Saturday, July 24, 2010

USS Fort Donelson (ex-Robert E. Lee)

This is an 1864 picture of USS Fort Donelson in Norfolk shortly after being repaired. This sleek looking warship was formerly the Scottish-built blockade runner Robert E. Lee. As a blockade runner, the vessel gave the U.S. Navy fits as she was able to evade blockaders and leave them in her wake. Her luck ran out on November 9, 1863 when the blockaders USS Iron Age and James Adger caught and captured her. 

Robert E. Lee/Fort Donelson is an excellent example of a Civil War blockade runner.  Some of the best designed ships of the war were the blockade runners.  Sleek in design, they had to achieve high speed while being able to carry a large amount of cotton (if going outbound) or ordnance and clothing (if coming inbound).  Scottish and English shipbuilders were more than happy to accommodate Confederate and British outfits with ships that fit these needs.  The result was some of the fastest ships in the world.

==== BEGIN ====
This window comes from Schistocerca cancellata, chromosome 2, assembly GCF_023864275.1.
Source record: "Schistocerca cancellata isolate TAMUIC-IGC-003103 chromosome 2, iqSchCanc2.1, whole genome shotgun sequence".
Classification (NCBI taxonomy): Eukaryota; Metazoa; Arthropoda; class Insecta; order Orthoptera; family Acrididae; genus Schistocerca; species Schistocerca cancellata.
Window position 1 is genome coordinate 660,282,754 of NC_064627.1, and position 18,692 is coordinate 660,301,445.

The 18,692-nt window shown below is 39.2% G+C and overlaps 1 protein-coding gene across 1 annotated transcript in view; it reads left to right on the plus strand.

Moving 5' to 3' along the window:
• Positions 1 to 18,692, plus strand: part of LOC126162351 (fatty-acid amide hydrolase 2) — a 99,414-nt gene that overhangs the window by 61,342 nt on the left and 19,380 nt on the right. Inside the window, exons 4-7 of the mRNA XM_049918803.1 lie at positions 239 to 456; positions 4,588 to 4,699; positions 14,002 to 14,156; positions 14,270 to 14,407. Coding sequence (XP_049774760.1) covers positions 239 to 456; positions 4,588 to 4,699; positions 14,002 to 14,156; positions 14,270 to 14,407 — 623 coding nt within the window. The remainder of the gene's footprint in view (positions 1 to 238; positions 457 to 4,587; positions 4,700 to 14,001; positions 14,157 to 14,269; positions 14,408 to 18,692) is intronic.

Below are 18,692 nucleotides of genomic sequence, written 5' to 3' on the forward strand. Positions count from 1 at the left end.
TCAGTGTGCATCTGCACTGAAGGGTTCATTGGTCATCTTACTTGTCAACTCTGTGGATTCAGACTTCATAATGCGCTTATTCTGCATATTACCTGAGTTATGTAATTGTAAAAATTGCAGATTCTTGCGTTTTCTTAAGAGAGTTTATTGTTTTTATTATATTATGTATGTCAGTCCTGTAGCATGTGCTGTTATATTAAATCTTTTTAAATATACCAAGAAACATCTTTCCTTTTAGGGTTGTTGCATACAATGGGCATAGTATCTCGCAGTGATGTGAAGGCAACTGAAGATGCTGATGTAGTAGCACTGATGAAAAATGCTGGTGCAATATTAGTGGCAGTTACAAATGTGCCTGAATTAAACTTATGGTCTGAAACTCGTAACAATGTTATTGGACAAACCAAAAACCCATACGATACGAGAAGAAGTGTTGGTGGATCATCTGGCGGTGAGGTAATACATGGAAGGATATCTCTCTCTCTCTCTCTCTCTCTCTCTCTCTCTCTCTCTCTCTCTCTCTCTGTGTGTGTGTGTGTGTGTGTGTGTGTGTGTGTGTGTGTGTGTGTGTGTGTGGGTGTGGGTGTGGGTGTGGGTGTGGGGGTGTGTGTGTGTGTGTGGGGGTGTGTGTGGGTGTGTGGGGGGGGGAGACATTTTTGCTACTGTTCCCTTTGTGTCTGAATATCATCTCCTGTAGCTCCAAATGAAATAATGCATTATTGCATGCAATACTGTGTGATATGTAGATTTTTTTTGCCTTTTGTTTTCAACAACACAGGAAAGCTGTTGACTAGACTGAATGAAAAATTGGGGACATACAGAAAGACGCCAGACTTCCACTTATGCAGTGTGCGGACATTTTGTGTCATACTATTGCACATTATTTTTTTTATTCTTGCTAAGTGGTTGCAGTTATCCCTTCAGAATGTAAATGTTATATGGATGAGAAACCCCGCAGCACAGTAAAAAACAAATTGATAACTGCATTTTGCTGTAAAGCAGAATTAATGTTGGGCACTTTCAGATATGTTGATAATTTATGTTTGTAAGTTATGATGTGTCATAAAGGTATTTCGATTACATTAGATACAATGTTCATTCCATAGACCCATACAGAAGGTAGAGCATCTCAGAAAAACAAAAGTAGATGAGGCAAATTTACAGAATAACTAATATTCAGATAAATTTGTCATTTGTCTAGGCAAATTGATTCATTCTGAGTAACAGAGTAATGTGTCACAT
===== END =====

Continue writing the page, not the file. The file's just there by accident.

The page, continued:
The U.S. Navy did work off the theory that the best way to capture a blockade runner was with another blockade runner, particularly one as well designed as Robert E. Lee. Thus, Robert E. Lee was refitted, reflagged, and recommissioned Fort Donelson (after the 1862 battle on the Cumberland River). She served with the North Atlantic Blockading Squadron and participated in the second Fort Fisher campaign.


  1. I referenced this post in one I did on 25 May 2012. Good bit of background here.

  2. Good article. Question: Did she as the USS Fort Donelson participate in the first bombardment/assault against Fort Fisher around Christmas in 1864? Because the Fort Fisher website's order of battle lists her as being in "Ships of Line 2" in the first action.

    Or did she just participate in the second (mid-January) bombardment/assault on Fort Fisher? Thanks very much for any insight you can give me regarding this.